In a 2009 article, professor Ajay K. Mehrotra of the Indiana University Maurer School of Law looked specifically at the development of the American tax system and how religious principles have affected it. He wrote that in particular, the drive for a progressive income tax in the late 19th and early 20th centuries was very much motivated by the Social Gospel movement and the liberal religious beliefs of many prominent tax reformers such as E.R.A. Seligman, Richard T. Ely, and others. But the close connection between religion and tax policy is generally understated by historians because economists of that era thought the economic case for tax reform was more powerful than the moral-religious argument. As Mehrotra explained:
The reticence of the religiously inclined economists did not mean that they failed to see the hand of providence behind tax reform. It only meant that, in addressing the larger public, they were careful to foreground their allegiance to economic science. In doing so, they inadvertently perhaps facilitated the secularization of religiously inspired tax reform and the privileging of scientific expertise over populist protest. Thus, for the political economists, the moral support behind tax reform was not rooted in religious practices or creeds, but rather emanated from a religious spirituality that informed ethical imperatives, including the ethic of science.15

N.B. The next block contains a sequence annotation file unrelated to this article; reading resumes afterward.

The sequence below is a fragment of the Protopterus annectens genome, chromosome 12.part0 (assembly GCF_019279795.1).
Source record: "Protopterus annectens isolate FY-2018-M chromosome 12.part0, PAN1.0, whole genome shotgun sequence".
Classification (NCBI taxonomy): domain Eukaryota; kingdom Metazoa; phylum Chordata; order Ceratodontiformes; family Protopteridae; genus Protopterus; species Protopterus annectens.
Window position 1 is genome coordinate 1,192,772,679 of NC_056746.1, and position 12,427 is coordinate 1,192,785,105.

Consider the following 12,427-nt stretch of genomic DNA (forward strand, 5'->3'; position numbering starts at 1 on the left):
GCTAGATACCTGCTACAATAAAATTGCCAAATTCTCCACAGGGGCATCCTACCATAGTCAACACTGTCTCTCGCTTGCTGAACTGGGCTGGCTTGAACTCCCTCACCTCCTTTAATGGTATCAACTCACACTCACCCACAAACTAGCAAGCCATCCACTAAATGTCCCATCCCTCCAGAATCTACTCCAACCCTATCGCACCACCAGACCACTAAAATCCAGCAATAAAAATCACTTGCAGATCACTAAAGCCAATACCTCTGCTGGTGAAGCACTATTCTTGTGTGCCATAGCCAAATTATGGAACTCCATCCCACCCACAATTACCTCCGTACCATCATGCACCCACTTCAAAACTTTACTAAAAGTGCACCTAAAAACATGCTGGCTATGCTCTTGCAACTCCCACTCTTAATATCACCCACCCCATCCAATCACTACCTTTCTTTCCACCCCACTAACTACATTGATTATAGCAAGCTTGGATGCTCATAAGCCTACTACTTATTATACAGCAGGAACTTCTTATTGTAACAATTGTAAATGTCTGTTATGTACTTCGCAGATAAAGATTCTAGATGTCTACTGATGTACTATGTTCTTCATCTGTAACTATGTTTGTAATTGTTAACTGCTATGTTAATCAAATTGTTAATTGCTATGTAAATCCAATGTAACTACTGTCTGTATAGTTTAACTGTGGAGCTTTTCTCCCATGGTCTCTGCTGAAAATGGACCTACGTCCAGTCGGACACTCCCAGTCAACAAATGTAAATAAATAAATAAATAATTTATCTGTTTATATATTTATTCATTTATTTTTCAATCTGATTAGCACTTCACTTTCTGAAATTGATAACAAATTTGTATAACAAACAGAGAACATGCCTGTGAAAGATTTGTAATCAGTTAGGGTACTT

In short, the lack of references to biblical tax principles in support of progressive taxation is not proof that religious principles weren't important to its supporters. Mehrotra proved that by examining the personal religious beliefs of the tax reformers.
Personally, I have always thought that the biblical story about the widow's mite was a strong argument for progressive taxation.16 In the story, which appears in the same chapter in which Jesus discussed rendering unto Caesar, some rich people contributed large sums to the treasury and a poor widow gave two small coins. Jesus said she had contributed far more than the wealthy because she gave all she had, whereas the rich gave only a fraction of their wealth.17
That story is an obvious illustration of what economists call diminishing marginal utility. It's why the second doughnut doesn't taste as good as the first, and it is a basic argument for progressive taxation. Because an additional dollar isn't worth as much to a millionaire as to a poor person, progressive tax rates are necessary to equalize marginal sacrifice.18